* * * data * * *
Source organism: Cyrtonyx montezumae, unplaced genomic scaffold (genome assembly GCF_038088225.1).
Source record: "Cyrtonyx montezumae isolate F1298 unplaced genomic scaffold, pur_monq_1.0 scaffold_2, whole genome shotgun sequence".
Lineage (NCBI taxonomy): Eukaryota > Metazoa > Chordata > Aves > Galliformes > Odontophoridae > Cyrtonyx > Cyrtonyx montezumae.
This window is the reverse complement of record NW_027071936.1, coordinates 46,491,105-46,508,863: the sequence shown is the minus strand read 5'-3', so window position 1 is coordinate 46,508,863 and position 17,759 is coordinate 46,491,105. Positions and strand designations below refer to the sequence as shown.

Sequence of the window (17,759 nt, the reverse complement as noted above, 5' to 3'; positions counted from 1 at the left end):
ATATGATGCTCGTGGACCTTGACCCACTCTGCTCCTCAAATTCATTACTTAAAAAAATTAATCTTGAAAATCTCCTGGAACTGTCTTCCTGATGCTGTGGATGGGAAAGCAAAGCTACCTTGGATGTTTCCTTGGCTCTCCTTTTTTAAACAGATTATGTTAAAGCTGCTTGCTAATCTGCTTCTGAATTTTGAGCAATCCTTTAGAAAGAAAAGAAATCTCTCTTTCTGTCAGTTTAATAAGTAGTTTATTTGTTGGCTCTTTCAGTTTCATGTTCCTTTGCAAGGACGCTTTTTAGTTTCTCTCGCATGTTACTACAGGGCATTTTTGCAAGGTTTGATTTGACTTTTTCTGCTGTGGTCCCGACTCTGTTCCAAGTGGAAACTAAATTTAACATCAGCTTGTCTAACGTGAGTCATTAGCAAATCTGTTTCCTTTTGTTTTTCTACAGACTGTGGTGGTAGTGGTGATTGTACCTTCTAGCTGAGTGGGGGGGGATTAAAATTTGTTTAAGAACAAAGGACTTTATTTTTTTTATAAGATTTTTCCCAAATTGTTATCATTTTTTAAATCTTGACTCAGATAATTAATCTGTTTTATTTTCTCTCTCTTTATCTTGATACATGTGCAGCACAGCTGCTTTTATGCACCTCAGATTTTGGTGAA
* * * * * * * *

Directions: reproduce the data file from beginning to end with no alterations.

Source organism: Cyrtonyx montezumae, unplaced genomic scaffold (genome assembly GCF_038088225.1).
Source record: "Cyrtonyx montezumae isolate F1298 unplaced genomic scaffold, pur_monq_1.0 scaffold_2, whole genome shotgun sequence".
Lineage (NCBI taxonomy): Eukaryota > Metazoa > Chordata > Aves > Galliformes > Odontophoridae > Cyrtonyx > Cyrtonyx montezumae.
This window is the reverse complement of record NW_027071936.1, coordinates 46,491,105-46,508,863: the sequence shown is the minus strand read 5'-3', so window position 1 is coordinate 46,508,863 and position 17,759 is coordinate 46,491,105. Positions and strand designations below refer to the sequence as shown.

Sequence of the window (17,759 nt, the reverse complement as noted above, 5' to 3'; positions counted from 1 at the left end):
ATATGATGCTCGTGGACCTTGACCCACTCTGCTCCTCAAATTCATTACTTAAAAAAATTAATCTTGAAAATCTCCTGGAACTGTCTTCCTGATGCTGTGGATGGGAAAGCAAAGCTACCTTGGATGTTTCCTTGGCTCTCCTTTTTTAAACAGATTATGTTAAAGCTGCTTGCTAATCTGCTTCTGAATTTTGAGCAATCCTTTAGAAAGAAAAGAAATCTCTCTTTCTGTCAGTTTAATAAGTAGTTTATTTGTTGGCTCTTTCAGTTTCATGTTCCTTTGCAAGGACGCTTTTTAGTTTCTCTCGCATGTTACTACAGGGCATTTTTGCAAGGTTTGATTTGACTTTTTCTGCTGTGGTCCCGACTCTGTTCCAAGTGGAAACTAAATTTAACATCAGCTTGTCTAACGTGAGTCATTAGCAAATCTGTTTCCTTTTGTTTTTCTACAGACTGTGGTGGTAGTGGTGATTGTACCTTCTAGCTGAGTGGGGGGGGATTAAAATTTGTTTAAGAACAAAGGACTTTATTTTTTTTATAAGATTTTTCCCAAATTGTTATCATTTTTTAAATCTTGACTCAGATAATTAATCTGTTTTATTTTCTCTCTCTTTATCTTGATACATGTGCAGCACAGCTGCTTTTATGCACCTCAGATTTTGGTGAA